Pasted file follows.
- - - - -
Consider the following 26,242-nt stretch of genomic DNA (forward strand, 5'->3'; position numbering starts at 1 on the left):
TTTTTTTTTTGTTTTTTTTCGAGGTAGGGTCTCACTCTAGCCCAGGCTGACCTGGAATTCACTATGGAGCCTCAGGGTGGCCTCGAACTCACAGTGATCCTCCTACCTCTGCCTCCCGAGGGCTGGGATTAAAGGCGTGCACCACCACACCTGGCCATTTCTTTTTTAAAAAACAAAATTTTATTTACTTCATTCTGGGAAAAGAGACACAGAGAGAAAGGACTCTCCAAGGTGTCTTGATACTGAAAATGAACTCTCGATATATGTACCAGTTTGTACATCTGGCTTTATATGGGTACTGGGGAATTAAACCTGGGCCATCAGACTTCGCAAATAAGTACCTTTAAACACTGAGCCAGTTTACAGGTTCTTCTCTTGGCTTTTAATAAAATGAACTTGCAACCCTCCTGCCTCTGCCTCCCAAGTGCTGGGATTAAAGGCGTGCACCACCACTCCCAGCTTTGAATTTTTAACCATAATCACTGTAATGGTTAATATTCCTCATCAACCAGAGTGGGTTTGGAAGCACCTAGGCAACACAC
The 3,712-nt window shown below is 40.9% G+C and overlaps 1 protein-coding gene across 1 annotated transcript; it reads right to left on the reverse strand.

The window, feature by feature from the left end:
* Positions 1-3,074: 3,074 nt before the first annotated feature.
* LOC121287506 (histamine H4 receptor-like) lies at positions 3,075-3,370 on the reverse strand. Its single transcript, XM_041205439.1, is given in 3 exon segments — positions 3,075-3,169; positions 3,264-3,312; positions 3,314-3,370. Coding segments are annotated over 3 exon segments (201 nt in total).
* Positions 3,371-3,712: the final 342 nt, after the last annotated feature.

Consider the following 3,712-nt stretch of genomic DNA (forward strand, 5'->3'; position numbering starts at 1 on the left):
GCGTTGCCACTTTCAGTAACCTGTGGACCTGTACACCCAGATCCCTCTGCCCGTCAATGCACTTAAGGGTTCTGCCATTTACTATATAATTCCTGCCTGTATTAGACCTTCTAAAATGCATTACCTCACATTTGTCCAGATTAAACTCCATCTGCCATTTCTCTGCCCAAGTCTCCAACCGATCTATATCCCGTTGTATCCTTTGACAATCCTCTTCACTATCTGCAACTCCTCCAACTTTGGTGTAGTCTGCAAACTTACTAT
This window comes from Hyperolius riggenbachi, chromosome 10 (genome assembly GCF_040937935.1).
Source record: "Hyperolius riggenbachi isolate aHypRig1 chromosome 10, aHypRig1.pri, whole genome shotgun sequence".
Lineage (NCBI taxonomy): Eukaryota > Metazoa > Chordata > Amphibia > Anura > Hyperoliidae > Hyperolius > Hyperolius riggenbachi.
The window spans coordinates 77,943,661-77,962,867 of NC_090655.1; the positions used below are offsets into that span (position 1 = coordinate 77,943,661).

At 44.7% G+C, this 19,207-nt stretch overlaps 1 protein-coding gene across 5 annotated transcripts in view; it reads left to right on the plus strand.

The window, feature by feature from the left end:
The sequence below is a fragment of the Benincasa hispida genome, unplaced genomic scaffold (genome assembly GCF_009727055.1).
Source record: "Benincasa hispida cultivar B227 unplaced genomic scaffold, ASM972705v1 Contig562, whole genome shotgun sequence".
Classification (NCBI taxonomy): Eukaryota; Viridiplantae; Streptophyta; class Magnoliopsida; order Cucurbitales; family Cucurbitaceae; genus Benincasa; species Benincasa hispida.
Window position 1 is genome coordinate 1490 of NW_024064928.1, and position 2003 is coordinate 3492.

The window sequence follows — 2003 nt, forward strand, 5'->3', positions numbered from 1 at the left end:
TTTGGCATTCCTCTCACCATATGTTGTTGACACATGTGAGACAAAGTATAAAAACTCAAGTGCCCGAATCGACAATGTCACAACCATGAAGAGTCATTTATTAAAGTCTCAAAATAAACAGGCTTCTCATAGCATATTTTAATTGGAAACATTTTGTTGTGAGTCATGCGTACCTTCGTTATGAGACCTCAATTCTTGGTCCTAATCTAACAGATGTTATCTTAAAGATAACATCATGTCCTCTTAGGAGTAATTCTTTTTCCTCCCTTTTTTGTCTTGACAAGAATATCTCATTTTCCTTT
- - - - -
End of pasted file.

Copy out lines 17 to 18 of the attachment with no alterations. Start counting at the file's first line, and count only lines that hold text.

Source record: "Benincasa hispida cultivar B227 unplaced genomic scaffold, ASM972705v1 Contig562, whole genome shotgun sequence".
Classification (NCBI taxonomy): Eukaryota; Viridiplantae; Streptophyta; class Magnoliopsida; order Cucurbitales; family Cucurbitaceae; genus Benincasa; species Benincasa hispida.